Besides the backpack, lunch box, notebooks and clothes, before school starts, parents also need to add childhood immunizations to their "to-do" list.
Now is the time to make sure your kids are up to date on their vaccines. Dr. Christopher Morosky, Assistant Professor in the Department of Obstetrics and Gynecology at UCONN says, "the schedules are a bit confusing." However, he adds "the good news is that most vaccine administration is well documented in the health care providers electronic records now a days." And while it's not too late to make that appointment, Dr. Morosky says the office is certainly busy, so he has tips for parents:
1) be flexible with you schedule. If the office can get you in - go!
2) Bring all of the documentation that you can, as well as any forms that the schools requires.
3) Be prepared to pay some extra money. Pediatricians often charge five dollars per signature on forms for school. Parents should understand that a lot of staff is working overtime to get all of these visits in, and this does cost the office costs. These forms are really not covered insurance billing, and it is technically going above and beyond.
4) Be on time for your visit - these are very busy office days for the pediatricians.
And while it seems early to think about, keep in mind some fairly new requirements about the flu shot. According to the Connecticut Department of Public Health, children age 2-4 who attend school must now receive an annual flu vaccination. The same goes for children age 6 months to 4 years who attend a licensed child care program. "Vaccines are really a public health benefit" says Dr. Morosky, "it's important for the whole public to participate for the benefit to be seen." While he supports a parents decision to "raise their child how they want to" he adds "vaccines are safe." He also goes on to say "it's important to understand that when a large portion of the population does not participate in vaccination, that does leave the population at risk for the disease."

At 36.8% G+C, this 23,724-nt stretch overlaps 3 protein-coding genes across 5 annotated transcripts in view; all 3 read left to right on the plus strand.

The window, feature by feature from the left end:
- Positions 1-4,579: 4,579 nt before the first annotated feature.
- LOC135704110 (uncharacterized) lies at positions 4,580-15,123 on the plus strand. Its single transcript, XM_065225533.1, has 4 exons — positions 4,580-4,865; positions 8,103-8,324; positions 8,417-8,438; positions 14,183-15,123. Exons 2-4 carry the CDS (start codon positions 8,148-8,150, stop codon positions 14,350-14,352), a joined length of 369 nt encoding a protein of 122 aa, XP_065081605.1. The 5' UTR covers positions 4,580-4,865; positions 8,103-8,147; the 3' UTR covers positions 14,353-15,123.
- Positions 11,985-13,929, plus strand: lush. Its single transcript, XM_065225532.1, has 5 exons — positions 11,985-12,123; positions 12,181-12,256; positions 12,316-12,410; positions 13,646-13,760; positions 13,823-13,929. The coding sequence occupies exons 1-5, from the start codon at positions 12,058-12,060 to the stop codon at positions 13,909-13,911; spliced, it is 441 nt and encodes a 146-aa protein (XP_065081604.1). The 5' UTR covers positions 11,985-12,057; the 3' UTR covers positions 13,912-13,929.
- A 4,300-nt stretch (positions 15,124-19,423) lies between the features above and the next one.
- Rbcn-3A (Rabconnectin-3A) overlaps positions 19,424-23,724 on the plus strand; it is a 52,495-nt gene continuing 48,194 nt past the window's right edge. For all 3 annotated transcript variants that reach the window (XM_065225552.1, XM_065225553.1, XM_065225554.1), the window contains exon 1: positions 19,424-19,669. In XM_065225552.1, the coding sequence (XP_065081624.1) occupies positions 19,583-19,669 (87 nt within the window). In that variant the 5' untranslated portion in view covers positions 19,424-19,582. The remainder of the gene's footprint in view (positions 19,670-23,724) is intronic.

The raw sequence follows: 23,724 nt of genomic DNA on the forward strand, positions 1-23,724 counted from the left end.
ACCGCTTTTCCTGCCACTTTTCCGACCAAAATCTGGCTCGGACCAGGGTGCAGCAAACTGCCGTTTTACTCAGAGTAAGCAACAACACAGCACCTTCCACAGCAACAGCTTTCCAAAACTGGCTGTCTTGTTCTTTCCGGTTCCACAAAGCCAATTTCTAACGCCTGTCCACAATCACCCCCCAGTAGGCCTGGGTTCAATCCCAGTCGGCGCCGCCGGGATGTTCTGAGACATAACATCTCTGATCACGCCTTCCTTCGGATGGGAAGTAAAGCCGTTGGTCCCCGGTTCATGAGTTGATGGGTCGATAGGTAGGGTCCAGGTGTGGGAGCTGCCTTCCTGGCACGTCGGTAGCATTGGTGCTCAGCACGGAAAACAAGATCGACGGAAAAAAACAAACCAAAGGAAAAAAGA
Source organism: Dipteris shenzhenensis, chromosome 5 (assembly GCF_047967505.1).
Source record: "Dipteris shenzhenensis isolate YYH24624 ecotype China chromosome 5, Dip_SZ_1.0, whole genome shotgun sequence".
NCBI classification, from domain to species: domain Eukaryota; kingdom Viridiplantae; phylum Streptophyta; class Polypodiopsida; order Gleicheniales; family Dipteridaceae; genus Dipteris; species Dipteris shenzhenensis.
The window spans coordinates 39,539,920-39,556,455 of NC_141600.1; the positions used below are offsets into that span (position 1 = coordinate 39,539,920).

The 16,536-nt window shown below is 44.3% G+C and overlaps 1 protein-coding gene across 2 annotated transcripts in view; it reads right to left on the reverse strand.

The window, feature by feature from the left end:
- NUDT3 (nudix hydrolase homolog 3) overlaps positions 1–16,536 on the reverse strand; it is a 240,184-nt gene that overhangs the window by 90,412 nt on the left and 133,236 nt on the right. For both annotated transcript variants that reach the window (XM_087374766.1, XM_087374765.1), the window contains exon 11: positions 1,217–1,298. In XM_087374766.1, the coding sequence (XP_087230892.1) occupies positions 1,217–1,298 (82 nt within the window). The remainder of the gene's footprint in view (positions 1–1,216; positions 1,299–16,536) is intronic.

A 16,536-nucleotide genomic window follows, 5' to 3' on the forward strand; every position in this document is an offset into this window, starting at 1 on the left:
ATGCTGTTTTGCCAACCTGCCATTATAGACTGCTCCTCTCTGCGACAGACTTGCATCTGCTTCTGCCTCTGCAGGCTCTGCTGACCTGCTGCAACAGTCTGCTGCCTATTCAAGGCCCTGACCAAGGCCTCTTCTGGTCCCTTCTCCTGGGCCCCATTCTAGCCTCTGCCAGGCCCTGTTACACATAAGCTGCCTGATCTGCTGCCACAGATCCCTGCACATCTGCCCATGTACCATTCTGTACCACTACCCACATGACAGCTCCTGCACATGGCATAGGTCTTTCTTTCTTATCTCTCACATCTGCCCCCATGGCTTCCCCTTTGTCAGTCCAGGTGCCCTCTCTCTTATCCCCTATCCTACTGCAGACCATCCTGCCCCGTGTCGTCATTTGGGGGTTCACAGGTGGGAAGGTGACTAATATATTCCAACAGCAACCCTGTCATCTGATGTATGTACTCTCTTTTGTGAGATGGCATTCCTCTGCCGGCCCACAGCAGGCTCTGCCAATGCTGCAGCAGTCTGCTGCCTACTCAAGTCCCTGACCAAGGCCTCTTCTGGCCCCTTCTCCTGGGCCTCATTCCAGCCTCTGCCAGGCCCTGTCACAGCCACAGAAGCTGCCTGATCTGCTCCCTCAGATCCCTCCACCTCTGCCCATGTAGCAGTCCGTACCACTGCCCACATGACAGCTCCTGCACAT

As for the colds, coughs and bugs bound to pop up at school sometime during the year, "hand washing" is what Dr. Morosky says you can encourage your kids to do and often. He also suggests getting your kids "back on a normal sleep schedule soon" because "lack of sleep weakens the immune system." "Same for nutrition" he adds, "start getting some more fruits and vegetables in."
Dr. Morosky is also a co-chair, Program Services Committee for the March of Dimes Connecticut Chapter. The March of Dimes, which is the leading nonprofit organization for pregnancy and baby health, is a huge supporter of the school immunization program. In fact, according to a March of Dimes CT Chapter press release:
The organization was founded in 1938 by President Franklin Delano Roosevelt, himself a polio survivor, to combat polio. At the time, polio was an epidemic disease that paralyzed or killed up to 52,000 Americans, mostly children, every year. The March of Dimes funded the development of the first safe and effective polio vaccine by Dr. Jonas Salk in 1955, followed by the oral vaccine developed by Dr. Albert Sabin in 1962. Nearly every baby born today receives a lifesaving polio vaccine.
Please check out this website for more information on these lifesaving vaccines.